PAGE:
This month, we’ve taken a deep dive into the world of social value in infrastructure. We’ve broken down what social value statements are and what makes a good one. We asked how we can better integrate social value into the planning process. And, finally, we shared some key stats on the current state of social value in this large, multifaceted industry.
It’s no secret that here at Impact, we believe the infrastructure industry has an opportunity to do so much more in terms of maximising social impact and bolstering local communities. But what key challenges are holding it back? We’re here to break down three of the main barriers keeping infrastructure providers from making the most of their efforts.
A lack of confidence…
The first roadblock is usually how do you collect data? How do you know which data to focus on? What do you do once you’ve got it? A lot of the impact measurement and evaluation systems out there are complex – or simply not nuanced enough. Organisations are left to juggle multiple systems to cover all their bases.
Not to mention, converting cold, hard data into tangible, real-world outcomes is complicated. And many organisations are deterred by all the information they don’t know. They lack the confidence to do it properly. Or simply put off capturing anything at all.
More than 45% of people involved in government projects believe they can’t confidently measure their social value impacts. Which begs the question: how much impact is going left unnoticed, not accurately tracked or measured? How can infrastructure providers ensure they’re squeezing as much value out of every activity and project as possible if they aren’t actually visualising the impact of their efforts?
63% of local government respondents agree to having a good understanding of the Social Value Act. That’s fantastic, but 14% still feel they do not. This research by Social Enterprise UK supports the idea that the closer respondents are to the Act – for example, working in procurement or service delivery and dealing with it by necessity – the better their understanding of it is. This leaves us with a lot of progress to be made in terms of establishing a blanket understanding and standardised approach across all levels of infrastructure.
To embed social value across infrastructure beyond procurement – dipping into planning, design, and delivery – we must lift everyone’s understanding and confidence. We need to move past this ‘need to know’ basis of social value, instead empowering all teams to consider what social value they can bring to the table.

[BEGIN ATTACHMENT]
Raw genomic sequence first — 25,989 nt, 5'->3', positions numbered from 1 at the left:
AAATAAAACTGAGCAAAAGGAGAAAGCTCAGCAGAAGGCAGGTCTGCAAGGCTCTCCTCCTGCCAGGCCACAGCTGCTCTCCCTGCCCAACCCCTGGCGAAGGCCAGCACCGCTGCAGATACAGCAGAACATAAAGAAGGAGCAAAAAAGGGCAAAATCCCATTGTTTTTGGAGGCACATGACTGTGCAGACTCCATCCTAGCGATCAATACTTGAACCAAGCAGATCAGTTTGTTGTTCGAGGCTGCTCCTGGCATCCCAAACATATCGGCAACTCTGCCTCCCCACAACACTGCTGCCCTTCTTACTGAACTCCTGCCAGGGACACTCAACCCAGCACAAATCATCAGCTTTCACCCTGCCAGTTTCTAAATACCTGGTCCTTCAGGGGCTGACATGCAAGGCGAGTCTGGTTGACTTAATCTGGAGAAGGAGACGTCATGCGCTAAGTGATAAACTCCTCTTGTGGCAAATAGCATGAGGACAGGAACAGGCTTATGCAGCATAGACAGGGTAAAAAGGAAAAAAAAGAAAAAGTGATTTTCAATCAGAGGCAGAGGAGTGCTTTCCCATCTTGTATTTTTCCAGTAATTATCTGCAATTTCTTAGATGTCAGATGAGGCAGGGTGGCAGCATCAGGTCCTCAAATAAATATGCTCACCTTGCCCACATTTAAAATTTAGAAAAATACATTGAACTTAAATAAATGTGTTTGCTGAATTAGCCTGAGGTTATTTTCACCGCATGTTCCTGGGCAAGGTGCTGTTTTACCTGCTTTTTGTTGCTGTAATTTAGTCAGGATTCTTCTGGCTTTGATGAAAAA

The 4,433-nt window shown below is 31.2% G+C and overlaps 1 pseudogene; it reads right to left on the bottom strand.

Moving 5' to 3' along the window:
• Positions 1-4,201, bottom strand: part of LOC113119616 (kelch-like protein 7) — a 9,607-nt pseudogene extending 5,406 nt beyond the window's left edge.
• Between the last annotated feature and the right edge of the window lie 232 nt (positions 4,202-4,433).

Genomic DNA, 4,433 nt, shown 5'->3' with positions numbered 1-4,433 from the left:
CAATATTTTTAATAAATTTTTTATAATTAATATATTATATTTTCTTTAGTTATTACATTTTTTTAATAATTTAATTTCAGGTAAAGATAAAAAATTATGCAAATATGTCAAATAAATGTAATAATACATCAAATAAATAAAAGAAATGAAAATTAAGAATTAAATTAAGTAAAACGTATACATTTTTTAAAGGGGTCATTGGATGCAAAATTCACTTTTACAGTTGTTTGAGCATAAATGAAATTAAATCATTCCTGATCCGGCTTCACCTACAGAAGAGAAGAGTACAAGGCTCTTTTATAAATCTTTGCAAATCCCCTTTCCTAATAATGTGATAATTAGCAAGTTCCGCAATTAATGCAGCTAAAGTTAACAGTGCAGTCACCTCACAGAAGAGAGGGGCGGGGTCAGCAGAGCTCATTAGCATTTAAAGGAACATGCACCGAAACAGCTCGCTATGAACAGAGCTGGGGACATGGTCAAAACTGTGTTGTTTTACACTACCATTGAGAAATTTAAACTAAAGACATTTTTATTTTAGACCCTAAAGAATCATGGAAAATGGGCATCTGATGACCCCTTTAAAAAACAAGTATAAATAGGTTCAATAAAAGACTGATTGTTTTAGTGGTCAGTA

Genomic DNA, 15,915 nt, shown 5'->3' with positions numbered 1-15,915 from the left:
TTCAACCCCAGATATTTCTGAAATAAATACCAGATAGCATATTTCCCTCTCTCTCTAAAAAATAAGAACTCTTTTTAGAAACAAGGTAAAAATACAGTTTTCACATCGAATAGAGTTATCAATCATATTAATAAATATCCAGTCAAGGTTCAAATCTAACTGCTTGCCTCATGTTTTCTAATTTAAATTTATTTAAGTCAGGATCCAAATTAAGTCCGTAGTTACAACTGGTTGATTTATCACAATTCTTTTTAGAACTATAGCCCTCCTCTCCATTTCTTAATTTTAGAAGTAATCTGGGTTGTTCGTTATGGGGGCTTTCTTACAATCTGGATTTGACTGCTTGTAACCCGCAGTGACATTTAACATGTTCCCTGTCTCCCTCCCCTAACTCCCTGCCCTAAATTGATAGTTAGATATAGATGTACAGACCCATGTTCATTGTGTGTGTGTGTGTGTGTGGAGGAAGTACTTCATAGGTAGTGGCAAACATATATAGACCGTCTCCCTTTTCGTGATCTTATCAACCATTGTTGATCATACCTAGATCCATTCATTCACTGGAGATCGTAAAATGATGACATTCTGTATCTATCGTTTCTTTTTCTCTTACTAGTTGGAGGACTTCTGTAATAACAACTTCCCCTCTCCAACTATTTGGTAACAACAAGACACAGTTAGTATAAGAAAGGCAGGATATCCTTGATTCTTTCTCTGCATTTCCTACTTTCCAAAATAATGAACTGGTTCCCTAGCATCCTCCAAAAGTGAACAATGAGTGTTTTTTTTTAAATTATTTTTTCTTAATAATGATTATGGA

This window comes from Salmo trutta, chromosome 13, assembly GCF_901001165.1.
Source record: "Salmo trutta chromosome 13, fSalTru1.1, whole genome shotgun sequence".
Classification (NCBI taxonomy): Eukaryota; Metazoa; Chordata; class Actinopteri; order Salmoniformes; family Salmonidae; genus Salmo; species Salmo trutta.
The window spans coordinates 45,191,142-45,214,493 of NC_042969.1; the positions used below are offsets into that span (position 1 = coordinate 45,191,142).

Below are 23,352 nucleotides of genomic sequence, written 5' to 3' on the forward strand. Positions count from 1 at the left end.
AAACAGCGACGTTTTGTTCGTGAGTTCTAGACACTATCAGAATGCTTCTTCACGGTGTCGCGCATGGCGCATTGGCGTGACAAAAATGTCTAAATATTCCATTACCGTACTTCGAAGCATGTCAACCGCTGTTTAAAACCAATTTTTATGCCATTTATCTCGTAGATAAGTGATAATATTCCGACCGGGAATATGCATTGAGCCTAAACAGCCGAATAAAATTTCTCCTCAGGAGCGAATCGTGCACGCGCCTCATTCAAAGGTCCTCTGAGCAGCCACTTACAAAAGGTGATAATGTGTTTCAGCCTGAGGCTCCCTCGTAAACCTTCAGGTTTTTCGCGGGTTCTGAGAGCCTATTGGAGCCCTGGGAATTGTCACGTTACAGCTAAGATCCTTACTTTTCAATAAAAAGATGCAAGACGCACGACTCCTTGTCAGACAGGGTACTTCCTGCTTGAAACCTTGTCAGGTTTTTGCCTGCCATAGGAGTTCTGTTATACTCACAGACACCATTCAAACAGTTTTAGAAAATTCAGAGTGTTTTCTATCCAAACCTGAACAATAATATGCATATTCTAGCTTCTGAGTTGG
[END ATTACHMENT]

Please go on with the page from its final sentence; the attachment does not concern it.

A lack of flexibility…
When asked whether improved and increased guidance and frameworks are important for measuring social value:
And yes, frameworks can be really valuable for guiding organisations on key areas of focus or identifying what data to collect. However, lots of frameworks are also incredibly complex. So how are organisations and teams that are already stretched to the max supposed to embrace them fully?
Despite the above results, there remains very little appetite for a national, centralised measurement approach, with 60% of chief executives saying this isn’t important at all. It would just inhibit individual organisations from prioritising their own local area and innovative ideas.
A standardised understanding and system for value delivery and measurement is crucial to raising the standards of value generated, yes. But there still needs to be room for adapting frameworks and systems in line with local needs and requirements.
If a one-size-fits-all approach threatens to limit scope, creativity, and innovation, how do we get the best of both worlds – standardised support, a baseline understanding, and individual freedom and flexibility?
A lack of communication…
A massive problem for the infrastructure industry is the vast lack of communication surrounding social value. As we said earlier, the departments that deal with social value regularly know it well. But this insight tends to remain in a silo.
Until the industry can prioritise free and open communication across departments, organisations, and the wider industry, how can we expect everyone to reach the same level of understanding and engagement with social impact?
When asked whether they communicate social value between departments, to the public, or to potential providers, results were largely split.
Radical transparency of expectations, best practice, success stories, goals, and any lessons learnt is critical to maximising social value for infrastructure – and nearly any other industry, for that matter. It’s why we shone a spotlight on social value statements this month. They’re a great way for authorities and organisations to share their perspectives and aims. They bring everyone onto the same page and encourage us to learn as a wider industry.
Despite sizeable progress over the years, the infrastructure industry is still struggling with social value in a lot of ways. We believe that maximising value will take a whole industry effort, requiring better communication, increased flexibility and support, and raised confidence across the board.
The Impact platform helps all organisations involved in infrastructure bolster their social impact. With a discovery workshop to help you identify your local priorities and a framework-independent platform to help you manage complex processes with ease, there’s no end to how we can help. If you want to find out more, get in touch on 0161 532 4752.